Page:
### Post by trejkaz on Oct 4, 2022 3:18:09 GMT

Part of the whole sanity checking I've been doing while trying to convert my ray tracer to spectral is, trying to assign proper units to all numeric values. People often say, checking units is a good way to debug a system, because if you find places where the units don't match up, you might be missing something important.

Well, I found something.

The units for a ray are "radiance", in watts per steradian per square metre [per nanometre] - radiance is the same value over any given ray and is certainly the correct unit for the amount of light going down a ray. You can see other places like the PBR book talking about it as well.

The units for a point light, though, are "radiant intensity", which is just watts per steradian [per nanometre] - because point lights have no surface area. PBR book also talks about this.

But then in the material code, the lighting is done somewhat like this:

But, the units for light.intensity are W/sr, and the units for lightIntensity are actually W/sr/m². So you can't actually assign one directly to the other, you need to divide by a length squared term at some point!

In PBR book, this is where they divide by the square of the distance (/R²) from the light. As being further from a light

Conversely, for area lights, they have a constant radiance for the entire light, so when they sample it, they just get the value - no /R² term appears at all for those. Area lights still effectively have inverse squared falloff, but in their implementation, this happens because when they're closer to a light, more of their samples hit the light. So they get it from the statistics alone. With point lights one can't possibly use normal sampling because the sample would never hit the point - so they special-case point lights to sample just once, and the /R² term is in the code for the point light.

In RTC, though, there is currently

Well, I found something.

The units for a ray are "radiance", in watts per steradian per square metre [per nanometre] - radiance is the same value over any given ray and is certainly the correct unit for the amount of light going down a ray. You can see other places like the PBR book talking about it as well.

The units for a point light, though, are "radiant intensity", which is just watts per steradian [per nanometre] - because point lights have no surface area. PBR book also talks about this.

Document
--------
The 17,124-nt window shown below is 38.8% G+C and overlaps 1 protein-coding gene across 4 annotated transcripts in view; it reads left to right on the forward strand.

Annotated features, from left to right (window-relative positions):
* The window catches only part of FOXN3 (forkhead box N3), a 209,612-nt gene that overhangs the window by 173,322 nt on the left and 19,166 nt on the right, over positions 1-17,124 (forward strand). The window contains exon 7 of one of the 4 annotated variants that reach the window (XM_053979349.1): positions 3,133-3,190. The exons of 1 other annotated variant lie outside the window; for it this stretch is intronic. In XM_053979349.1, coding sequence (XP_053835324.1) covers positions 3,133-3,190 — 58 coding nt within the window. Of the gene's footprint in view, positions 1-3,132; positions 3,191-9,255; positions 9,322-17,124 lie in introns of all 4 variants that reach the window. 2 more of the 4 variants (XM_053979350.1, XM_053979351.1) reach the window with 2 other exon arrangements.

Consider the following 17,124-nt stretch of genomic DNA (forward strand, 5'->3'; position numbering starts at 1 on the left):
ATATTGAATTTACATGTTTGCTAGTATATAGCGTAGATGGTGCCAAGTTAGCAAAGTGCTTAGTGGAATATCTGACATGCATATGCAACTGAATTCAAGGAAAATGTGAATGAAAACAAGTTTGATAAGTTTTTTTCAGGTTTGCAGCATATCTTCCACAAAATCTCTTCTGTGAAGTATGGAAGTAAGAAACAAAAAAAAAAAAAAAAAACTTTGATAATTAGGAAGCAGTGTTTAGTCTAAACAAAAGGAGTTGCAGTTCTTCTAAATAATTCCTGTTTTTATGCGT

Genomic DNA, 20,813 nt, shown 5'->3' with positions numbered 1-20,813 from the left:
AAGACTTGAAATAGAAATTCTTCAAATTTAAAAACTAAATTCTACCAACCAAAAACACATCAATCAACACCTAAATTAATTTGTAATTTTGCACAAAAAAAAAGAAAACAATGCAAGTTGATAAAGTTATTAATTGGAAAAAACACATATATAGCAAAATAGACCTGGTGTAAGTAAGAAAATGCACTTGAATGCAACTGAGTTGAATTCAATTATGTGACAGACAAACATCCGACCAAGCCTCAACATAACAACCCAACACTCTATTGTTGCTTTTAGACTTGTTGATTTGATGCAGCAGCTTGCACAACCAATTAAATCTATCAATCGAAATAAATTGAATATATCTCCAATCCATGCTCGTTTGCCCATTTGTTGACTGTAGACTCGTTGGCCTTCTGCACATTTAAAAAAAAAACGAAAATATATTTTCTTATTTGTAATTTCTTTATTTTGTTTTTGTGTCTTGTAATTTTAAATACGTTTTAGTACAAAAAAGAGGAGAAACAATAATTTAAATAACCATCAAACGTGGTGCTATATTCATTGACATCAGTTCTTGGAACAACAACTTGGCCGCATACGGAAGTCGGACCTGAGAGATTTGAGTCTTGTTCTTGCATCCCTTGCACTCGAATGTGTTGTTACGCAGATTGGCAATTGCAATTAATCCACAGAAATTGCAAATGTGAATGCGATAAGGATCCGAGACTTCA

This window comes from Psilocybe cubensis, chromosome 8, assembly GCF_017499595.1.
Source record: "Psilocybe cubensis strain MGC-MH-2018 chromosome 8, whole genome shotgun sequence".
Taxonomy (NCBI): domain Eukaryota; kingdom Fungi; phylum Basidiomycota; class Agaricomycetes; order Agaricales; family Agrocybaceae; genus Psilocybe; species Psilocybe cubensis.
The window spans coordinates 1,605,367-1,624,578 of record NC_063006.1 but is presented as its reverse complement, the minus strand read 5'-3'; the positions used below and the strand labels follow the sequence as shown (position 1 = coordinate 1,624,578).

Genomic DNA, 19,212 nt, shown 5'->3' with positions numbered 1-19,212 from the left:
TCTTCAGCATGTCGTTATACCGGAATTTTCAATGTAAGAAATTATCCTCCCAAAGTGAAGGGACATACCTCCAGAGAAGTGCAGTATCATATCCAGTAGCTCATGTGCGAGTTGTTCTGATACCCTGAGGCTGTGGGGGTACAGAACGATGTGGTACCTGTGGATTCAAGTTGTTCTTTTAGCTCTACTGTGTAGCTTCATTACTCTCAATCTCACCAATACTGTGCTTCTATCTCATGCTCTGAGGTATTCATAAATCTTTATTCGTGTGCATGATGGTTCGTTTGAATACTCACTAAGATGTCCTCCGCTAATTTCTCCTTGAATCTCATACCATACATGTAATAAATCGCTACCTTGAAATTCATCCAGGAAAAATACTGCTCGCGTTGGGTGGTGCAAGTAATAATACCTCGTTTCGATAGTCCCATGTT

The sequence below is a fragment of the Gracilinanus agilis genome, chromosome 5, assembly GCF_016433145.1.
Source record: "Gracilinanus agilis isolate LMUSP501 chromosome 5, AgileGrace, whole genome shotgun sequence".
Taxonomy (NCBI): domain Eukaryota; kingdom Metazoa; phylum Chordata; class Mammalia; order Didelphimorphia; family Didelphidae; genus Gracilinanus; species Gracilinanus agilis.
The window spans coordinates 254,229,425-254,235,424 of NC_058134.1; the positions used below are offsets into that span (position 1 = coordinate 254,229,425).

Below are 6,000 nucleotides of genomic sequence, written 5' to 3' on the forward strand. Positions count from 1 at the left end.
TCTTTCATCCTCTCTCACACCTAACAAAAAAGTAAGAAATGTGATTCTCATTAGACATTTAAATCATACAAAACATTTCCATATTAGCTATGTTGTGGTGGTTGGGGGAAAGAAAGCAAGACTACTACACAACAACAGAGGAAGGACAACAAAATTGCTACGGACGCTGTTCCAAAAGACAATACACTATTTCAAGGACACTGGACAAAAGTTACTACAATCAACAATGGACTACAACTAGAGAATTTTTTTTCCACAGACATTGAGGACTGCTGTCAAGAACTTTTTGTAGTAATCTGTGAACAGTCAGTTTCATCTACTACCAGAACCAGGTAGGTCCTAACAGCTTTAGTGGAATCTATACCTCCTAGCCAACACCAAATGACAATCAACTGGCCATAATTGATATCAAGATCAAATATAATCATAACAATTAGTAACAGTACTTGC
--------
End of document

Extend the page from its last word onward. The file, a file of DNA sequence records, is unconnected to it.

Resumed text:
But then in the material code, the lighting is done somewhat like this:

`// Combine the surface color with the light's color/intensity`

val lightIntensity = light.intensity[wavelength]

val effectiveIntensity = surface * lightIntensity

But, the units for light.intensity are W/sr, and the units for lightIntensity are actually W/sr/m². So you can't actually assign one directly to the other, you need to divide by a length squared term at some point!

In PBR book, this is where they divide by the square of the distance (/R²) from the light. As being further from a light

*should*give inverse falloff, this would seem to do the job, but they do acknowledge this as a bit of a hack which is only present because point lights aren't a good physical model in the first place.Conversely, for area lights, they have a constant radiance for the entire light, so when they sample it, they just get the value - no /R² term appears at all for those. Area lights still effectively have inverse squared falloff, but in their implementation, this happens because when they're closer to a light, more of their samples hit the light. So they get it from the statistics alone. With point lights one can't possibly use normal sampling because the sample would never hit the point - so they special-case point lights to sample just once, and the /R² term is in the code for the point light.

In RTC, though, there is currently

*no*inverse falloff for light at all, which might explain some cases I have where two scenes appear to be adding the same amount of total light, but then the camera scaling needed to be set to two wildly different values to get a good result.